Climbing training takes time. Unfortunately, most of us have schedules that are anything but full of extra time we can devote to our training. However, being low on time doesn’t mean you can’t have quality training sessions and progress your climbing. There are no shortcuts, but if you are smart with your training and efficient with your time a busy schedule doesn’t need to be the reason you don’t reach your climbing goals.
Luckily for all of us, Neely had Tom Randall and Ollie Torr of Lattice Training on the TrainingBeta Podcast to outline five tips for the time-poor climber. Today, we want to highlight what Tom and Ollie consider a great one-hour workout that will give the physical stimulus you need to improve in an extremely short period of time. This workout may not be the most fun you’ve ever had at the climbing gym and it certainly doesn’t have any time for chatting or being social, but for climber’s short on time it’s hard to beat this kind of efficiency.
If you like what you see here, be sure to check out the full episode/transcript for more of Tom and Ollie’s tips about how to be more efficient with your training time!
Lattice Training on the Perfect 1-Hour Session:
Neely Quinn: Okay. The next thing I want to talk about is: what if somebody just has one hour? They have one hour, three days a week. What do they do in that hour?
Tom Randall: So this is a block of time that I think most people can find in their day, even if they are quite limited. I wanted to run through a one hour session that a mid-level climber who has a reasonable level of climbing and training experience could do in just one hour. It would be a really nice physiological stimulus in that one hour. This can also be done in relatively limited facilities. If we were to break it down, this is the kind of session where you’ve got to go at it with quality and you’ve really got to not sit around and talk and chat. You’ve got to get on with the training.
There’s basically four parts to a one hour session that you can do. First of all, you’ve got to get warmed-up. I’ve seen this before where people say, “Hey, you can do this really great session in one hour,” but actually it doesn’t even include the warm-up. I’m going to say that warm-up is in there.
In my experience, and I do this with my own climbing as well, if you’re very focused and really, really get on with it, you can do a good quality warm-up in just 15 minutes if you really go for it. That then leaves you 45 minutes in your session. From there I’m playing this ‘stacking the intensities’ game.
I’ll aim for doing a fingerboard session right at the start which will be a recruitment, max strength/max hang-style session. That can be something like five times for 10-second hangs. You might be taking around one and a half minutes of rest between those hangs and doing a 10-second max hang. That’s going to take the next 10 minutes up so that’s your fingerboard recruitment, max hang work.
You move straight from that after a couple minutes rest and go on to a bouldering wall, whether that’s a normal bouldering wall or a system board, and you do some limit bouldering which is going to be highly skillful, high enough in intensity that it’s going to provide a stimulus, and just enough volume to also help find that physiological stimulus. I recommend something like a 3×2 session. That’s doing three problems but doing them twice each and putting just two and a half minutes rest between each of those attempts on the boulder problem. That’s going to take six minutes to do each boulder problem twice and of course if you’re doing three boulder problems, that’s 18 minutes.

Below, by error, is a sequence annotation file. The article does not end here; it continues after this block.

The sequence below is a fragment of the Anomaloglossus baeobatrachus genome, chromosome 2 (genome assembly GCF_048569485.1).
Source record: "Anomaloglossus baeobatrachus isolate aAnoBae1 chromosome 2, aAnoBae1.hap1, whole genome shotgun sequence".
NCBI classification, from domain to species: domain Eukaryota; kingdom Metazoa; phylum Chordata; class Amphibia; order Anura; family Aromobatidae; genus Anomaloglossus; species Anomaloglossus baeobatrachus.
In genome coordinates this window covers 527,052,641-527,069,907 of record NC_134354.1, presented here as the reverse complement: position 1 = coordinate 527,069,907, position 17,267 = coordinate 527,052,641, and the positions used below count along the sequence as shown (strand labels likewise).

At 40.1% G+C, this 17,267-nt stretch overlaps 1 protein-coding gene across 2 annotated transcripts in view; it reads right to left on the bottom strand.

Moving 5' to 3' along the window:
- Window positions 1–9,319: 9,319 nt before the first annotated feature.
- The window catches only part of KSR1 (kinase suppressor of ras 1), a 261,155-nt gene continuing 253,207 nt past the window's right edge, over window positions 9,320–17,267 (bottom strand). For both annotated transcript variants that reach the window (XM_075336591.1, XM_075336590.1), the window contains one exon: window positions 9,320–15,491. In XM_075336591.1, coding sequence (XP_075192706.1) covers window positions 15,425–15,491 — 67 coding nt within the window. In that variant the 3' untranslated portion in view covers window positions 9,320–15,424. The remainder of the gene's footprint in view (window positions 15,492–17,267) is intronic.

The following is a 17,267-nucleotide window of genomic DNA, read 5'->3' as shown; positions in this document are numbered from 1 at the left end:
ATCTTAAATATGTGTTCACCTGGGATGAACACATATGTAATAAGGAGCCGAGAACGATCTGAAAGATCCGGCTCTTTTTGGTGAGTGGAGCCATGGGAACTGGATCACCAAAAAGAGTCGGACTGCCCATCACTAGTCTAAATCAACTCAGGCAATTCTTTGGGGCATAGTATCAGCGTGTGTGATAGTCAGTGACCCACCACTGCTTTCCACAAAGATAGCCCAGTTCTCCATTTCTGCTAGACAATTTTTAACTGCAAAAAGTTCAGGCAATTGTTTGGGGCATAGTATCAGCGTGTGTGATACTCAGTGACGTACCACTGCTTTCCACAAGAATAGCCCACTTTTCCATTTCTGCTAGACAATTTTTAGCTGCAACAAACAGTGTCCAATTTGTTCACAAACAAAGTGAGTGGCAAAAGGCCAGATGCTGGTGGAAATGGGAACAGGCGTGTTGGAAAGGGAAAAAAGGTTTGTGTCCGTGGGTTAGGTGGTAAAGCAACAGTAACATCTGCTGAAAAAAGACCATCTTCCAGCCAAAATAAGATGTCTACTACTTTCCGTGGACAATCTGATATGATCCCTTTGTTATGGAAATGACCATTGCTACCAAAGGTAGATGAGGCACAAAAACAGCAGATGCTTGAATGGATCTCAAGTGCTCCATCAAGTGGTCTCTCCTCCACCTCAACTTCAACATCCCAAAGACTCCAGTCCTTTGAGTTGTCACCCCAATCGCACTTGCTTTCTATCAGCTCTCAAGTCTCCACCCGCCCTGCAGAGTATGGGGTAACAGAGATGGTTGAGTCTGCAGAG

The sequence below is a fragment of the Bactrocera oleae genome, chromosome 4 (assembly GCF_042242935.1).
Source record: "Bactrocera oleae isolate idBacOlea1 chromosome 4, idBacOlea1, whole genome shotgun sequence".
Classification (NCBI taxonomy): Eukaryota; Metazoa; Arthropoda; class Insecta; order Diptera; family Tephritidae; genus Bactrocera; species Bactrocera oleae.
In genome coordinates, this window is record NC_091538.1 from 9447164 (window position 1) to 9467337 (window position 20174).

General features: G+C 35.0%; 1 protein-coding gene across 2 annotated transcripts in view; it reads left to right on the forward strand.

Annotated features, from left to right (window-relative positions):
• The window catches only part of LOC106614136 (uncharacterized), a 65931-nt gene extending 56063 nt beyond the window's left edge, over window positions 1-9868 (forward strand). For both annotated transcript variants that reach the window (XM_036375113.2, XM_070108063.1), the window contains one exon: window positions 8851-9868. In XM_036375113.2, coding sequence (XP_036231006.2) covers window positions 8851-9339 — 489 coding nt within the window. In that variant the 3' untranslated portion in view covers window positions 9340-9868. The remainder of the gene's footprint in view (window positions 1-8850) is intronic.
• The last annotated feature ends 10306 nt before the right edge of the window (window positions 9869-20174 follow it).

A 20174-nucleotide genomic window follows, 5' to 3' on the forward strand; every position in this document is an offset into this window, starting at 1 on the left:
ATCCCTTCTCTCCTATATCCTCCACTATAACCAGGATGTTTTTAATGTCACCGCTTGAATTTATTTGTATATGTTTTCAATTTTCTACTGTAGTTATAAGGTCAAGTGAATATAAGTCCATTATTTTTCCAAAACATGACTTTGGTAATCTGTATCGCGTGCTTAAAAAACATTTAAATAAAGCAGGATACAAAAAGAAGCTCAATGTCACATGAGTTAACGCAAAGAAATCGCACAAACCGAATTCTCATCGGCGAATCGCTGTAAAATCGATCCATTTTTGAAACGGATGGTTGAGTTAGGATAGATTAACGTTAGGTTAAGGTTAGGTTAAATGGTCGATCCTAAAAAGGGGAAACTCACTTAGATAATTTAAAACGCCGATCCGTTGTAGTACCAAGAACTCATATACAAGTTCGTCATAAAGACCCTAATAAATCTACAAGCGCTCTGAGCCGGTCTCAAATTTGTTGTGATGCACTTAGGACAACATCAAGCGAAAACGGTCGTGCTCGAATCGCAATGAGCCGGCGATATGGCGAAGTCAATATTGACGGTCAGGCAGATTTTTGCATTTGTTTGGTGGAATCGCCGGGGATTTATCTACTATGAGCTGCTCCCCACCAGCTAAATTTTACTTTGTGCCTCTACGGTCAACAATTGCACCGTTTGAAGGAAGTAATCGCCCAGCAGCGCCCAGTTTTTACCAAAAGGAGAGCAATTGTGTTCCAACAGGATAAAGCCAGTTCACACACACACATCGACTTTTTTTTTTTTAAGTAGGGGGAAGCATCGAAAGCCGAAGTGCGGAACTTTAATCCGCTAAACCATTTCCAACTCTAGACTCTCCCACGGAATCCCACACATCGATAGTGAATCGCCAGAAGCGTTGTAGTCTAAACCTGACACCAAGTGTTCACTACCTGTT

Your session so far is warm-up 15 minutes, fingerboard 10 minutes, 18 minutes of limit bouldering, and I’m now left with around 15 minutes or so in my session. You can do a clever little way of training some basic endurance training in with a conditioning exercise. I’m going to choose core, for example, in this one. You can do a 1 on/1 off, so one minute on, one minute off during this exercise. You would pick a medium intensity climbing circuit or perhaps a medium intensity top roping section at your wall and you’ll do one minute of climbing on it, lower down to the ground or jump off the wall, and then do a conditioning exercise. In this case I say it’s pretty simple to do core work on the floor for one minute, so that’s your rest period. Go back on and repeat that for eight cycles to create 16 minutes of training. That would be one minute of endurance, one minute of core, one minute endurance, one minute of core.
You get to the end of that and you’ve taken up an hour and you’re going to be hot and sweaty, you’ve had a decent workout, you’ve worked a number of different energy systems, and that’s a really nice session which I feel like I could give to literally thousands of climbers around the world. If they stuck to that and they were consistent with it, even if we were doing this two times a week and they were truly consistent with it and put good quality into those sessions, they would make pretty significant gains.
Neely Quinn: After you were done with that your body would be like, ‘What just happened?’ [laughs]
Ollie Torr: It’s amazing what you can do with one hour.
Neely Quinn: No, that’s incredible. You have to be so efficient with your time and be on top of it, like you’re saying.
Tom Randall: Yeah, and I kind of really speak from the voice of experience with this. I’ve become super efficient with my time on this kind of stuff and I never ever look at a one hour session like this anymore and go, ‘Oh, this sucks. I’ve only got one hour to train.’ I’m actually thinking, ‘Woah. This is going to be an intense one hour and when I’m done with my one hour I’m going to be very happy to sit down and relax.’
Full Episode/Transcript: TBP 114:: Lattice Training – 5 Training Hacks for The Time-Poor Climber
(photo courtesy of latticetraining.com)
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